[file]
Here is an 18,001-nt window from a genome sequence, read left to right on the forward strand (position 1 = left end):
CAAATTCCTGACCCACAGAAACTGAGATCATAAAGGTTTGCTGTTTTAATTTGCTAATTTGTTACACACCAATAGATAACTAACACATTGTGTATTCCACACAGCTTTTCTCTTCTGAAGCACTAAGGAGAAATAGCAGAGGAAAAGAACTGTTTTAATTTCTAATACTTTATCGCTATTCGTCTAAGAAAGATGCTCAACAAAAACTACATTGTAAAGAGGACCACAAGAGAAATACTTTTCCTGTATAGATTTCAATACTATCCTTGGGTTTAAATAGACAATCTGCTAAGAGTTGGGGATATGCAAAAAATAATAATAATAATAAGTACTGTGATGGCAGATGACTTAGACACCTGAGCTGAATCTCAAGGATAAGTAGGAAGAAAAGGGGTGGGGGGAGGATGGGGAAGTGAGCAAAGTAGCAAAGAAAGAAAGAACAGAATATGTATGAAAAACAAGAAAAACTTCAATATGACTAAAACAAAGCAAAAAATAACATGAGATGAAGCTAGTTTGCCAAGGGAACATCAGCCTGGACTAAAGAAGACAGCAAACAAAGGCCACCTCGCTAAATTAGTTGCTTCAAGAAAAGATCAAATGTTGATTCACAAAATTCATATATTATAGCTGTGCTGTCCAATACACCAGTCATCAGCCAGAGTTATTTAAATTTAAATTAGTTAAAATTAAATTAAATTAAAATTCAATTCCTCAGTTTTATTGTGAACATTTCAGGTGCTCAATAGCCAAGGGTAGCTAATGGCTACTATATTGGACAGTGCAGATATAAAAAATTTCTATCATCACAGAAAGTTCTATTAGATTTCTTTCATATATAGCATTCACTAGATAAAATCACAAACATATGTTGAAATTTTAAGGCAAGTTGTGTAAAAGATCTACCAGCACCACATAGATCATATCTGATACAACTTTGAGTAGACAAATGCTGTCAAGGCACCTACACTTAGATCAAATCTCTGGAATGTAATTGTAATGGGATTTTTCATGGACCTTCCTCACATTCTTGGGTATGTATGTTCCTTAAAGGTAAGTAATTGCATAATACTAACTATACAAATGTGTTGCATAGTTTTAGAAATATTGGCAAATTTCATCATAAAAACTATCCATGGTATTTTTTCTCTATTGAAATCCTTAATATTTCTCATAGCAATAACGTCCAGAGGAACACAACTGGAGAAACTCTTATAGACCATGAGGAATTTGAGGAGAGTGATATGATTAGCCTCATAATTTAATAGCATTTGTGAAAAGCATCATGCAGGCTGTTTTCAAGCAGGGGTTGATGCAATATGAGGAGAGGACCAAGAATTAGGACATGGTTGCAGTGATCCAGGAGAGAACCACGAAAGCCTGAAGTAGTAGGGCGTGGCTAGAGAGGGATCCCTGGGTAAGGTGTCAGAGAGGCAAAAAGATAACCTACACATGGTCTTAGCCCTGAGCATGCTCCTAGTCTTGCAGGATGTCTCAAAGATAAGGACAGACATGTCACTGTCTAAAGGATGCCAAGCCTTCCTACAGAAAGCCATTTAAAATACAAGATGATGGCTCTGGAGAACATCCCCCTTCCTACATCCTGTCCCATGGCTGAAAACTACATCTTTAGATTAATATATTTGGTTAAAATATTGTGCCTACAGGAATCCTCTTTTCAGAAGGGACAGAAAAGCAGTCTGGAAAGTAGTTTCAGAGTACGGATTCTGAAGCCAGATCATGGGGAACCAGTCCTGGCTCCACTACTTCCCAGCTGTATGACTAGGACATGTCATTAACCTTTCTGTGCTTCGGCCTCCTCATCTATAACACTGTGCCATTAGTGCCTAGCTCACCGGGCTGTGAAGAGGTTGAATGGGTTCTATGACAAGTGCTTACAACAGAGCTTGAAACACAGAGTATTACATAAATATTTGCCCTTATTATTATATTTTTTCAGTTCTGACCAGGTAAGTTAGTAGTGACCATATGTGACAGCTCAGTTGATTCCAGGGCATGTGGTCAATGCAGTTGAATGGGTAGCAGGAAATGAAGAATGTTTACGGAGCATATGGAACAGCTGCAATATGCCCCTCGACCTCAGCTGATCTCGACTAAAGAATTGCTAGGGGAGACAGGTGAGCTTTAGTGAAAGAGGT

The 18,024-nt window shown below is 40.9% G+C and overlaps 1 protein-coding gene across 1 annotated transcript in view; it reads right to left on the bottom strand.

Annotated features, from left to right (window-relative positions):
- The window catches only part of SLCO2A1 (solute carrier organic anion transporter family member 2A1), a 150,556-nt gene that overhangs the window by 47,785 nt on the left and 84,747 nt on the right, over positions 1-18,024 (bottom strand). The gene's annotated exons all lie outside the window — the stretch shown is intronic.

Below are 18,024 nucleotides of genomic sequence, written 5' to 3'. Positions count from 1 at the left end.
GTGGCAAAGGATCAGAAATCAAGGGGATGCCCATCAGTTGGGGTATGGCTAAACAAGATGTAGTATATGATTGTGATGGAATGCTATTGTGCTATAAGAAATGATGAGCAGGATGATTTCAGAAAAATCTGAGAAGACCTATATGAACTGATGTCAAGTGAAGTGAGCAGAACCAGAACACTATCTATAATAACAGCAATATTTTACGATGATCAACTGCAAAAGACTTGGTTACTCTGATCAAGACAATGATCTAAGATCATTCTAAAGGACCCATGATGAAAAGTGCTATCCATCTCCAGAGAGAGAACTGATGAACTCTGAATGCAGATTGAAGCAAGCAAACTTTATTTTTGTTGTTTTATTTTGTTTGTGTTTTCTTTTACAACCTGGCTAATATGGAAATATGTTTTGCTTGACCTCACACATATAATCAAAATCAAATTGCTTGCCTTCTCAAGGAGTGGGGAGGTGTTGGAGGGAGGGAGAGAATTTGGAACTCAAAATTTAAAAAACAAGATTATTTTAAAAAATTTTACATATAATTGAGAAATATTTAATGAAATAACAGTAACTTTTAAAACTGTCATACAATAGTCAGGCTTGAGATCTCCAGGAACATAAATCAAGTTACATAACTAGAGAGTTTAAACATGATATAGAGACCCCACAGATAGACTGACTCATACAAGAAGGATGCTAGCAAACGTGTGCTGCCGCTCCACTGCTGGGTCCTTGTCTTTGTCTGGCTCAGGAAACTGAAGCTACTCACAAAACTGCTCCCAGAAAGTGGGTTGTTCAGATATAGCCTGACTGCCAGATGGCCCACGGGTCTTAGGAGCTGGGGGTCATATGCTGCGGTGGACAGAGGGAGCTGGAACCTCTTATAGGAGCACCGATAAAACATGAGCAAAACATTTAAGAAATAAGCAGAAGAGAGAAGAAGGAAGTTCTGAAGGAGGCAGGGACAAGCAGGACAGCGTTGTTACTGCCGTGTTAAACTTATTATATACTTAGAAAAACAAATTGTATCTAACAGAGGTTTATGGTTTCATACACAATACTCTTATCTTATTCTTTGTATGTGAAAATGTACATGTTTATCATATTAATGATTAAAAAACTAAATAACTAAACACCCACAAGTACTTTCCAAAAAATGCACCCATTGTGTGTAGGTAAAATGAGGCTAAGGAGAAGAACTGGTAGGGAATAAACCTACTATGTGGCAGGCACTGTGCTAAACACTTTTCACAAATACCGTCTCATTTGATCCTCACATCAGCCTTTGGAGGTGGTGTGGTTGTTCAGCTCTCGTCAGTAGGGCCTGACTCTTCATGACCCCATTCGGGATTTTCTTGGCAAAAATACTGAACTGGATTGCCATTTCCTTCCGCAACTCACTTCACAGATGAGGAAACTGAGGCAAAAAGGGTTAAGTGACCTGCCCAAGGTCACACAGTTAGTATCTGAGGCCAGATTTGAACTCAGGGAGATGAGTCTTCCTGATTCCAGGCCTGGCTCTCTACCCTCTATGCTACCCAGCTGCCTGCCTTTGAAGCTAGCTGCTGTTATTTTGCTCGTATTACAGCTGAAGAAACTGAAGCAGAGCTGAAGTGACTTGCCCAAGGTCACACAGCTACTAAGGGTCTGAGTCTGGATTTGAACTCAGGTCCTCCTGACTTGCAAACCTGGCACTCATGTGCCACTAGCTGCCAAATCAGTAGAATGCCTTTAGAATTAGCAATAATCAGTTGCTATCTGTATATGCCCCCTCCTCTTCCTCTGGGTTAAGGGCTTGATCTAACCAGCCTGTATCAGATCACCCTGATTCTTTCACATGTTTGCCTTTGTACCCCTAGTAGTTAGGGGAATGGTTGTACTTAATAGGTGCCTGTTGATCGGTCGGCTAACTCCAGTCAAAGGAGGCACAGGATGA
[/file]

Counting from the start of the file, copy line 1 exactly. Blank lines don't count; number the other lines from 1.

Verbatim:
Here is an 18,001-nt window from a genome sequence, read left to right on the forward strand (position 1 = left end):